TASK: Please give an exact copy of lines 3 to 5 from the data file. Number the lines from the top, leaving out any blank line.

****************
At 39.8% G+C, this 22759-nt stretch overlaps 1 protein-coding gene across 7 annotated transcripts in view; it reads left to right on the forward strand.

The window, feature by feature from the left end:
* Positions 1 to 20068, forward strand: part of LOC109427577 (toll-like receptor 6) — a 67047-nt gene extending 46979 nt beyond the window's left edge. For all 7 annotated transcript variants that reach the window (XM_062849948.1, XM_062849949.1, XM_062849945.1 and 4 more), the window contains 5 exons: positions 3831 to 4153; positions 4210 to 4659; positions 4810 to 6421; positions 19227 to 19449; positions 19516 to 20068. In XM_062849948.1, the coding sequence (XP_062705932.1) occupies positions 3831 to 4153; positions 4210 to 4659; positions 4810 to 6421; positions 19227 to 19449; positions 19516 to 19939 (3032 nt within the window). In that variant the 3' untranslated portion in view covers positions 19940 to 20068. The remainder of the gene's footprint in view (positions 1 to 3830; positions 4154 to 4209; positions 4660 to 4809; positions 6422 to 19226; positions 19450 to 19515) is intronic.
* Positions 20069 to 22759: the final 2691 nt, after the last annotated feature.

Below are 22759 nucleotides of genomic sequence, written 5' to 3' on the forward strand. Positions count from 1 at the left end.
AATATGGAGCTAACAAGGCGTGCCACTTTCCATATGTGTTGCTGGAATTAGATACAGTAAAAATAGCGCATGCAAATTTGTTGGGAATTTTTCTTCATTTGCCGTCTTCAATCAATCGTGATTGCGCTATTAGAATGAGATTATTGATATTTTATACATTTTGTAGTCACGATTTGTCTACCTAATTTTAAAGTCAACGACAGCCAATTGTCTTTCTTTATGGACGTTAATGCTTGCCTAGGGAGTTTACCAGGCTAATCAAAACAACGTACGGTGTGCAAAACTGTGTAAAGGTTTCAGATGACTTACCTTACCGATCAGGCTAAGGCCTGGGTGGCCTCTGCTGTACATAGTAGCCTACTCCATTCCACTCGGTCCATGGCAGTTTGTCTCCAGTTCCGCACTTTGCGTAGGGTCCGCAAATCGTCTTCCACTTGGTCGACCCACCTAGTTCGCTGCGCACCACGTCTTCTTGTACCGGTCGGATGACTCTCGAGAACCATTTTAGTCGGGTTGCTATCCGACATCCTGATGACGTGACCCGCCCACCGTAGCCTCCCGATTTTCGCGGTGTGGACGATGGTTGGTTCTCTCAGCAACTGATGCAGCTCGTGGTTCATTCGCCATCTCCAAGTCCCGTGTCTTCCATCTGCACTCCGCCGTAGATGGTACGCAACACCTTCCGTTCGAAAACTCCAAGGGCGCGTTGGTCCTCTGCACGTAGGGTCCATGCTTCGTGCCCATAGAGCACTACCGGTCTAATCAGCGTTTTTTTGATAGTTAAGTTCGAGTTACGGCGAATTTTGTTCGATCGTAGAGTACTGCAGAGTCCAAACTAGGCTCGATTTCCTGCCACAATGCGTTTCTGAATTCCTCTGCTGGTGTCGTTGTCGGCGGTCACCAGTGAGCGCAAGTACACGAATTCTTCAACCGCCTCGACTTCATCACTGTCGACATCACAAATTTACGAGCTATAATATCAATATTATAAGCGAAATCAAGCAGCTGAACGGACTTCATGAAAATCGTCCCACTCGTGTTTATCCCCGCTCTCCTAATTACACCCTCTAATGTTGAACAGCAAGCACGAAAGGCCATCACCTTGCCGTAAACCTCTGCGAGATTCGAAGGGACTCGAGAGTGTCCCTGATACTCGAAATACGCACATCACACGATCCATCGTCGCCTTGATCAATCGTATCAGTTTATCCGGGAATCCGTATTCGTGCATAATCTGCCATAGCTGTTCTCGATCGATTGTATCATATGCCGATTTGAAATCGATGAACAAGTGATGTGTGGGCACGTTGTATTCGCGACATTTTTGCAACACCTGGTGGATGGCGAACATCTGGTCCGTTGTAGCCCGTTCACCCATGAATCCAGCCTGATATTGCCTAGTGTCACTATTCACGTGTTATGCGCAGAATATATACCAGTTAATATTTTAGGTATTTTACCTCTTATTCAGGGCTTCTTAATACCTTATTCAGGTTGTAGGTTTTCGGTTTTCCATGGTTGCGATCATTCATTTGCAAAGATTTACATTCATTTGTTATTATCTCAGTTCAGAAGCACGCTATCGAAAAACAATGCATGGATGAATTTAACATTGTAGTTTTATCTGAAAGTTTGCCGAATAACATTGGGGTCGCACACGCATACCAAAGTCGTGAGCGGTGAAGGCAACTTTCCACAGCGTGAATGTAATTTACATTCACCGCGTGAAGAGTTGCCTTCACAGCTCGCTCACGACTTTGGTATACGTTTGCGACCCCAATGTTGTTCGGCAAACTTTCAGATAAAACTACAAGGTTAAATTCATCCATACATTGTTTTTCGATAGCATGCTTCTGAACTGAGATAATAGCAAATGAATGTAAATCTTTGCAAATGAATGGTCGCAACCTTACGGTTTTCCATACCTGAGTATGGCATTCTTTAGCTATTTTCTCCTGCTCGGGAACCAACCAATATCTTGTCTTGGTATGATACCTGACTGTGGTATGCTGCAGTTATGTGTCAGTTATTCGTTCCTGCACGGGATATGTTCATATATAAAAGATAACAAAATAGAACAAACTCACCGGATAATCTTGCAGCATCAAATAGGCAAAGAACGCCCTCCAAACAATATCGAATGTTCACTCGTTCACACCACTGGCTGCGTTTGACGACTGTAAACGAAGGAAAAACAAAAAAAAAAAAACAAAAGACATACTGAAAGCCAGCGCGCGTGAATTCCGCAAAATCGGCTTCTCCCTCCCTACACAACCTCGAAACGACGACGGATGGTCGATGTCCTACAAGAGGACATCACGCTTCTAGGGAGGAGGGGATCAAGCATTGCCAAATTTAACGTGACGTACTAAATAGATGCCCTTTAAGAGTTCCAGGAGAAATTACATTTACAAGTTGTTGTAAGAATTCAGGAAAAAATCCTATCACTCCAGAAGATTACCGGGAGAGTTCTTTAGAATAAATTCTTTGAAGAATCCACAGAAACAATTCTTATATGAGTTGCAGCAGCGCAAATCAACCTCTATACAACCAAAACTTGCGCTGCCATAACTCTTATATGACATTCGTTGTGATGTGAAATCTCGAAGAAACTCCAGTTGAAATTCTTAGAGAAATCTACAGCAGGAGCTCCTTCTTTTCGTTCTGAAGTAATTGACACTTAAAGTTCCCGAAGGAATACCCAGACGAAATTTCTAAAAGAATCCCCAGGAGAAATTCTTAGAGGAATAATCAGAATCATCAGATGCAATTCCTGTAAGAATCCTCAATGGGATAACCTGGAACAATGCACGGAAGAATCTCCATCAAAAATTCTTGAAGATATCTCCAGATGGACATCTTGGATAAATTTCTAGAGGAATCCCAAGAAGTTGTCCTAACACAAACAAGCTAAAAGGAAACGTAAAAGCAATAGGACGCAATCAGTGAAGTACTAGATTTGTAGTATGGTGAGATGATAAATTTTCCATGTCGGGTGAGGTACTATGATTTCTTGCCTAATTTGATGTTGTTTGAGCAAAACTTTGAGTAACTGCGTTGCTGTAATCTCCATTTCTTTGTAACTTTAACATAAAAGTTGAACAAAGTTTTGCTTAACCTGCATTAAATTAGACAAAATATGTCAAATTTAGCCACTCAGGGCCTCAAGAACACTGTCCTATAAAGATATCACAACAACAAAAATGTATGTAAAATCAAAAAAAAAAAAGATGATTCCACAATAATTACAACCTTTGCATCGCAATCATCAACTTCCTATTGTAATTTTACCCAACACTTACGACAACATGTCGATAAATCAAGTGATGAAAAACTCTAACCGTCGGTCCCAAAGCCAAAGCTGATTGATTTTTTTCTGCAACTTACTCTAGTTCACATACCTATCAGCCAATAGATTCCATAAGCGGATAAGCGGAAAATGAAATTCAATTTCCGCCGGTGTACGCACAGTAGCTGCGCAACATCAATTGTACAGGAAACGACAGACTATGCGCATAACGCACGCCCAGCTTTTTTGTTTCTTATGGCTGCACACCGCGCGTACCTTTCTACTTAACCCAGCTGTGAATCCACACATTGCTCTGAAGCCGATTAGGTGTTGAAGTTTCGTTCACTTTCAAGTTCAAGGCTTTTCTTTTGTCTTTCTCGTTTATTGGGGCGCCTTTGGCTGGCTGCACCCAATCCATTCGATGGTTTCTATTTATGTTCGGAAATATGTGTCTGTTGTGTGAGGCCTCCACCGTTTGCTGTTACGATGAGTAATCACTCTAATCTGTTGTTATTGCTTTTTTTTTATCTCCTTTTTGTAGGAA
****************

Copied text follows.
* Positions 1 to 20068, forward strand: part of LOC109427577 (toll-like receptor 6) — a 67047-nt gene extending 46979 nt beyond the window's left edge. For all 7 annotated transcript variants that reach the window (XM_062849948.1, XM_062849949.1, XM_062849945.1 and 4 more), the window contains 5 exons: positions 3831 to 4153; positions 4210 to 4659; positions 4810 to 6421; positions 19227 to 19449; positions 19516 to 20068. In XM_062849948.1, the coding sequence (XP_062705932.1) occupies positions 3831 to 4153; positions 4210 to 4659; positions 4810 to 6421; positions 19227 to 19449; positions 19516 to 19939 (3032 nt within the window). In that variant the 3' untranslated portion in view covers positions 19940 to 20068. The remainder of the gene's footprint in view (positions 1 to 3830; positions 4154 to 4209; positions 4660 to 4809; positions 6422 to 19226; positions 19450 to 19515) is intronic.
* Positions 20069 to 22759: the final 2691 nt, after the last annotated feature.

Below are 22759 nucleotides of genomic sequence, written 5' to 3' on the forward strand. Positions count from 1 at the left end.